• Wal-Mart RFID, A Case Study Fall 2005 3. Defective and poorly performing RFID tags: RFID tag manufacturers continue to produce faulty tags. Failure rates in early RFID pilots have been as high as 30%. Unfortunately, "relatively high reliability" is unacceptable if an RFID mandate calls for a 100% read rate. 4. Damaged RFID tags: Since tag reading happens automatically without line of sight and no human interaction, it can be difficult to know when certain tags are not read. This becomes a serious issue for business applications built around RFID if 100% read rates are implicit as part of the core business application design. • Data management: Lack of development of right information management tools to manage the data effectively, is making it difficult to realize the full potential of RFID in generating a wealth of information. “Companies planning to adopt RFID face technical concerns related to effective data capture (or reading), and to data volume (in database management and transmission)”. • Cost: Any developing technology is associated with high costs and so is RFID, which is highly expensive to implement. “Individual tags cost about 30 cents each; this will drop to between one and five cents per tag once billions are being produced” . And depending on functionality, tag readers can cost anywhere from several hundred to several hundred thousand dollars. The largest cost issues, however, reside in the required size of the databases, their integration with a company’s current systems and the effective transmission of information. Associated costs can approach the millions of dollars, but they are unavoidable if the full benefits of RFID are to be realized. • Industry Standards: Many privacy advocates are insisting the companies to state their intended use of the technology due to lack of industry standards regarding the use of personal information that could be encoded on the chips. • Privacy and civil liberties: One major confrontation for RFID technology would be to deal with the threats to consumer privacy and civil liberties. RFID tags can be embedded into/onto objects and documents without the knowledge of the individual who obtains those items. • Must be programmed, applied and verified individually, and data synchronization is usually required. • A final barrier to implementation that may need managing is employee acceptance, particularly in light of potential job losses. RFID Practices that should be prohibited: • Merchants must not force their customers into accepting RFID tags in the products they buy. • RFID must not be used to track individuals absent informed and written consent of the data subject. Human tracking is inappropriate, either directly or indirectly, through clothing, consumer goods, or other items. • RFID should never be employed in a fashion to eliminate or reduce anonymity. For instance, RFID should not be incorporated into currency. What Should Wal-Mart Do? Wal-Mart should redefine the scope of its RFID mandate by narrowing the scope of products to those with limited amounts of metal and liquid. Suppliers would not be Page 19 of 23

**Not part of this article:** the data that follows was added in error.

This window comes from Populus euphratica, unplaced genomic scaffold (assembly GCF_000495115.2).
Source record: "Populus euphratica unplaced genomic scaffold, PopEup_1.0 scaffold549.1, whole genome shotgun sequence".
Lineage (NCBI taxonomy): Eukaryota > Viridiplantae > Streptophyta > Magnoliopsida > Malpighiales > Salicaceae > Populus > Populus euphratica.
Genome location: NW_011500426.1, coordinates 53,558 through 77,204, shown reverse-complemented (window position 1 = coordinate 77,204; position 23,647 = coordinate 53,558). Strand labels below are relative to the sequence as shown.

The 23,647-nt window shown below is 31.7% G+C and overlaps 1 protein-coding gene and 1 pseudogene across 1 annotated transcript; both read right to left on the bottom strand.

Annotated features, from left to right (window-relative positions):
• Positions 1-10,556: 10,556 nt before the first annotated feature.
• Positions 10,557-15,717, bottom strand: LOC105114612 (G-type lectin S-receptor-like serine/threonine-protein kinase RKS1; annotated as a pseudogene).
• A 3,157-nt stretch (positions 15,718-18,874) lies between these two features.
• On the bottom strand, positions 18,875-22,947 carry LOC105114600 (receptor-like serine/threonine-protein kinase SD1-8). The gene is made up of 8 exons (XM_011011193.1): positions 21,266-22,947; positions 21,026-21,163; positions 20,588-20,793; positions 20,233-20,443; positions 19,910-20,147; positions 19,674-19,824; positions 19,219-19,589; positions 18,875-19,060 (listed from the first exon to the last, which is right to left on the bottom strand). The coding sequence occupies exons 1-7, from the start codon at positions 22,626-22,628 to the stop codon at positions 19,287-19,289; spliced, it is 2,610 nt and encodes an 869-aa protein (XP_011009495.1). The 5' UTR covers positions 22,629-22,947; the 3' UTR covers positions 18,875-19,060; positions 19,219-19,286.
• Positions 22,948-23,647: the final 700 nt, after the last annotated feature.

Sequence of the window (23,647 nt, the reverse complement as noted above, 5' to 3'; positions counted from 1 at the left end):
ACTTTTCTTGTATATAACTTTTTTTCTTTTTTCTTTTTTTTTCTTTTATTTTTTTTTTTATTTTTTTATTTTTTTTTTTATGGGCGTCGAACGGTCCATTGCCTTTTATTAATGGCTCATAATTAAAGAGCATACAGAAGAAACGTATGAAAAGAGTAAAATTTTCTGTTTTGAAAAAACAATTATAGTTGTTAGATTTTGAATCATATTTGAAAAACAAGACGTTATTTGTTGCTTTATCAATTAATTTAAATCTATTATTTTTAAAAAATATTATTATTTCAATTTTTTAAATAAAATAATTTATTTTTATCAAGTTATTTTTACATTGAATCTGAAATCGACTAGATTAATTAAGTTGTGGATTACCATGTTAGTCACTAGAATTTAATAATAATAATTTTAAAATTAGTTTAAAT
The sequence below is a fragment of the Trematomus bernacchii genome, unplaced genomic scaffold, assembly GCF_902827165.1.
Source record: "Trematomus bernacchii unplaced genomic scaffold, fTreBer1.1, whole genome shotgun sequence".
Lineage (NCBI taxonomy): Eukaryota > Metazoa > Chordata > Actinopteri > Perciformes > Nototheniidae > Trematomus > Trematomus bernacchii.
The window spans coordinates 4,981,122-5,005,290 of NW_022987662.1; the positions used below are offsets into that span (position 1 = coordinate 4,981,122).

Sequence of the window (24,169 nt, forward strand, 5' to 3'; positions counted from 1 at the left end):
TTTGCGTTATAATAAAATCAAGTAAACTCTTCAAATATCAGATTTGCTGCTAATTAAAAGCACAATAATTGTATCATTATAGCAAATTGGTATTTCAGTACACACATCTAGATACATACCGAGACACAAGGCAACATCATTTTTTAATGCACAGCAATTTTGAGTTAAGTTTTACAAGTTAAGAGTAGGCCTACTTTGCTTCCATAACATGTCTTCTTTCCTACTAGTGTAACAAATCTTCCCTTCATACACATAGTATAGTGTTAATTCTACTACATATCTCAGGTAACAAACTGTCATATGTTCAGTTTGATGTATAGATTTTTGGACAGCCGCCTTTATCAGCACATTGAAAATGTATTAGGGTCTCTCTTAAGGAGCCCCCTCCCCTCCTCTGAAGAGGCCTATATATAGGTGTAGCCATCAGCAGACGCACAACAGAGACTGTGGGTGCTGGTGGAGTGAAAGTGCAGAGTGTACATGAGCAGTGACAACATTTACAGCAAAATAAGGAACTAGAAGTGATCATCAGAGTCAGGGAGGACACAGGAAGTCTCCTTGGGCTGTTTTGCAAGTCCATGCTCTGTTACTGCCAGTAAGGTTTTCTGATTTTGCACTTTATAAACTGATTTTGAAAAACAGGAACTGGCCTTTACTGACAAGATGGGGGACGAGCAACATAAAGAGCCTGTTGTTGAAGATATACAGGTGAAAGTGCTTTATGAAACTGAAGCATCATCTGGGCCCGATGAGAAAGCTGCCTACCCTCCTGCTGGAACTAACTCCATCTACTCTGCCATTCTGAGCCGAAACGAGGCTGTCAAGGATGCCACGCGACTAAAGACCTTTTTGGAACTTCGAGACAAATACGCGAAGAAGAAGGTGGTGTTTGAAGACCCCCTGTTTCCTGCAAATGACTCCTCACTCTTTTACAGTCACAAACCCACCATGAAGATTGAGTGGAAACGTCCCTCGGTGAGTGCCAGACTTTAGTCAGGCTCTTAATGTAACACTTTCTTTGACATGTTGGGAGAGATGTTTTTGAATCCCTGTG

• Wal-Mart RFID, A Case Study Fall 2005 affected with a narrower focus on high-priced products like prescription drugs, apparel, and DVDs etc. It gives additional time for vendors and suppliers to perfect tag reliability for all products. “Forrester recommends that Wal-Mart use its influence to help create a buying consortium, giving suppliers the collective power to cut tag costs” . What Should Suppliers Do? Suppliers should use their initial knowledge to shape mandates by Wal-Mart and other retailers. “In addition to addressing the challenges they are facing in implementing RFID with Wal-Mart, suppliers should create an internal RFID lead position with direct access to the CEO”. Future of RFID Fig 6: State of RFID technology deployment [Source: AMR Research, 2005] Future Applications - In the pharmaceutical industry, RFID tags on drug bottles are being used as anti-counterfeiting devices. - Pet owners have begun implanting their cats and dogs with RFID chips to locate them should they become lost. - In libraries, books are being tagged for self-automated checkout, freeing up librarians to perform other tasks. This also allows a librarian to easily locate a book misplaced on the wrong shelf. - The USDA is pushing to give every cow in the United States its own unique identification number, making it easier to track diseases, such as mad cow disease, back to the originating farm. Page 20 of 23
    • Wal-Mart RFID, A Case Study Fall 2005 - It has been acknowledged that RFID technology can be used for marketing purposes or even, in a Brave New World scenario, government tracking of its citizens. For instance, it is possible to ubiquitously embed the chip within a product, for instance a pair of jeans or a set of automobile tires. What is most frightening, however, is the ability to implant an RFID chip under the human skin. The future of RFID is uncertain. There has been a mixed reaction from the various suppliers and customers who already deployed RFID into their industry. Industry analysts are unanimous on the view that RFID is going to dominate the industry soon. RFID technology will reach the zenith by the end of 2006 and from a retailers perspective the technology will bring a revolution, key retailers such as Tesco and, in particular, Wal-Mart of the US are pushing ahead with the technology that will end up affecting thousands of suppliers. So too is the US Department of Defense. It will be widely used in retail and consumer goods, automotive, healthcare, military, postal department and other scientific use but if consumers really don't like the idea – if it's too confusing for them, too much technology or their privacy concerns are too strong – will the technology survive is the question to be answered. Two things are clear when it comes to RFID. First off, there has been no clear roadmap that a company can employ while evaluating RFID opportunities or mandates. The typical approach has been one of trial and error. Secondly, the future of RFID is going to be determined more by the dominant applications rather than by the technology. Many see RFID as a technology in its infancy with an untapped potential. While we may talk of its existence and the amazing ways in which this technology can be put to use, until there are more standards set within the industry and the cost of RFID technology comes down we won't see RFID systems reaching near their full potential anytime soon. Researchers have concluded that organizations should keep initial RFID projects at a simpler scale. “This might include single stage implementation, such as tracking cases or pallets within warehouses, or from warehouse to store, or acting as bar- code replacements” 9. Before any organization can seriously contemplate using RFID to support its operations, it should have a firm understanding of the benefits that the technology can provide. This level of understanding and experience will be necessary before moving to more complicated supply chain implementations in making RFID a big success. RFID learning curve is a long process and starting with small projects and then establishing standards for efficient future product movement can effectively implement it. “As the old saying goes, "the early bird catches the worm." Even if the true benefits will not be realized for several years, establishing the base RFID infrastructure today is the key driver for total supply chain adoption and benefit realization tomorrow”10. REFERENCES: Page 21 of 23